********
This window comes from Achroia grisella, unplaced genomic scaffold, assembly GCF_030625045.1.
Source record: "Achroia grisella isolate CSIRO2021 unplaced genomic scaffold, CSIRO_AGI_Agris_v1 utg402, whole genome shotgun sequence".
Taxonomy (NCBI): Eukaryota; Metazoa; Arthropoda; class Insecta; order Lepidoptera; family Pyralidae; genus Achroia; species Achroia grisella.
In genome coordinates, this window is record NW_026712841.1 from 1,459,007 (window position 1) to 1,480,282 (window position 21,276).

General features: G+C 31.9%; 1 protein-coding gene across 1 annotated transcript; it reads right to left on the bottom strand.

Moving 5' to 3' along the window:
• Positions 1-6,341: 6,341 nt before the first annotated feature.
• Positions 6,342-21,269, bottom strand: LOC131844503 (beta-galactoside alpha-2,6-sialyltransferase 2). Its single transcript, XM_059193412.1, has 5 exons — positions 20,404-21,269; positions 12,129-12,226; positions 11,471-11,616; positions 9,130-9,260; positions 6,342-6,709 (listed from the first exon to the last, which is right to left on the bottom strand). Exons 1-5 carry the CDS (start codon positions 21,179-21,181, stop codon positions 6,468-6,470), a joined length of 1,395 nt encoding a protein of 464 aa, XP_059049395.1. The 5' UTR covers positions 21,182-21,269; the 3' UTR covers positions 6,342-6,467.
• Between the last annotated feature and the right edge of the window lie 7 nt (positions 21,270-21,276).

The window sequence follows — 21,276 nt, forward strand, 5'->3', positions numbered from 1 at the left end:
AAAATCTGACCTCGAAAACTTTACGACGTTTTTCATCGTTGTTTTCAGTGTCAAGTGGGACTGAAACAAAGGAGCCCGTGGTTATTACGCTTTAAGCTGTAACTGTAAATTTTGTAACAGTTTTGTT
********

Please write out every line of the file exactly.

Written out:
This window comes from Achroia grisella, unplaced genomic scaffold, assembly GCF_030625045.1.
Source record: "Achroia grisella isolate CSIRO2021 unplaced genomic scaffold, CSIRO_AGI_Agris_v1 utg402, whole genome shotgun sequence".
Taxonomy (NCBI): Eukaryota; Metazoa; Arthropoda; class Insecta; order Lepidoptera; family Pyralidae; genus Achroia; species Achroia grisella.
In genome coordinates, this window is record NW_026712841.1 from 1,459,007 (window position 1) to 1,480,282 (window position 21,276).

General features: G+C 31.9%; 1 protein-coding gene across 1 annotated transcript; it reads right to left on the bottom strand.

Moving 5' to 3' along the window:
• Positions 1-6,341: 6,341 nt before the first annotated feature.
• Positions 6,342-21,269, bottom strand: LOC131844503 (beta-galactoside alpha-2,6-sialyltransferase 2). Its single transcript, XM_059193412.1, has 5 exons — positions 20,404-21,269; positions 12,129-12,226; positions 11,471-11,616; positions 9,130-9,260; positions 6,342-6,709 (listed from the first exon to the last, which is right to left on the bottom strand). Exons 1-5 carry the CDS (start codon positions 21,179-21,181, stop codon positions 6,468-6,470), a joined length of 1,395 nt encoding a protein of 464 aa, XP_059049395.1. The 5' UTR covers positions 21,182-21,269; the 3' UTR covers positions 6,342-6,467.
• Between the last annotated feature and the right edge of the window lie 7 nt (positions 21,270-21,276).

The window sequence follows — 21,276 nt, forward strand, 5'->3', positions numbered from 1 at the left end:
AAAATCTGACCTCGAAAACTTTACGACGTTTTTCATCGTTGTTTTCAGTGTCAAGTGGGACTGAAACAAAGGAGCCCGTGGTTATTACGCTTTAAGCTGTAACTGTAAATTTTGTAACAGTTTTGTT